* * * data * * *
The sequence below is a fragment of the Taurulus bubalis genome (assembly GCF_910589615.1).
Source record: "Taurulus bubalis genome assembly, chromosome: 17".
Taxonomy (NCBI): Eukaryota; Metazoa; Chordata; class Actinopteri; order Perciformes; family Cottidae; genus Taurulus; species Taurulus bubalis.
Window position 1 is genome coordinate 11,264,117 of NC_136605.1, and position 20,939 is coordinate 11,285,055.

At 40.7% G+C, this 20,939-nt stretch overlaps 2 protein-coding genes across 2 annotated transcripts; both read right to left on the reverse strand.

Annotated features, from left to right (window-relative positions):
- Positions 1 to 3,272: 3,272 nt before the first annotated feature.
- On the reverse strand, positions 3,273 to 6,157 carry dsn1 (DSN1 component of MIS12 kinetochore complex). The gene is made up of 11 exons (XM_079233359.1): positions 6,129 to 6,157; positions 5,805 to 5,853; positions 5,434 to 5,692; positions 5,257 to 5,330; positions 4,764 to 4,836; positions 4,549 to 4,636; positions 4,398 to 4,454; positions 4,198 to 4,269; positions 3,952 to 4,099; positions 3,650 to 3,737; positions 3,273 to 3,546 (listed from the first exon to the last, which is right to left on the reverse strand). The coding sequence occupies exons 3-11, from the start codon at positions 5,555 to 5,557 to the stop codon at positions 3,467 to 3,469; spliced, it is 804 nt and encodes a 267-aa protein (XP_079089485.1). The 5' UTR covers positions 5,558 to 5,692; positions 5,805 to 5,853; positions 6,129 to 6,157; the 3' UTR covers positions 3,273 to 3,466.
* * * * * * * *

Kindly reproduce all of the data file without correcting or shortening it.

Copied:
The sequence below is a fragment of the Taurulus bubalis genome (assembly GCF_910589615.1).
Source record: "Taurulus bubalis genome assembly, chromosome: 17".
Taxonomy (NCBI): Eukaryota; Metazoa; Chordata; class Actinopteri; order Perciformes; family Cottidae; genus Taurulus; species Taurulus bubalis.
Window position 1 is genome coordinate 11,264,117 of NC_136605.1, and position 20,939 is coordinate 11,285,055.

At 40.7% G+C, this 20,939-nt stretch overlaps 2 protein-coding genes across 2 annotated transcripts; both read right to left on the reverse strand.

Annotated features, from left to right (window-relative positions):
- Positions 1 to 3,272: 3,272 nt before the first annotated feature.
- On the reverse strand, positions 3,273 to 6,157 carry dsn1 (DSN1 component of MIS12 kinetochore complex). The gene is made up of 11 exons (XM_079233359.1): positions 6,129 to 6,157; positions 5,805 to 5,853; positions 5,434 to 5,692; positions 5,257 to 5,330; positions 4,764 to 4,836; positions 4,549 to 4,636; positions 4,398 to 4,454; positions 4,198 to 4,269; positions 3,952 to 4,099; positions 3,650 to 3,737; positions 3,273 to 3,546 (listed from the first exon to the last, which is right to left on the reverse strand). The coding sequence occupies exons 3-11, from the start codon at positions 5,555 to 5,557 to the stop codon at positions 3,467 to 3,469; spliced, it is 804 nt and encodes a 267-aa protein (XP_079089485.1). The 5' UTR covers positions 5,558 to 5,692; positions 5,805 to 5,853; positions 6,129 to 6,157; the 3' UTR covers positions 3,273 to 3,466.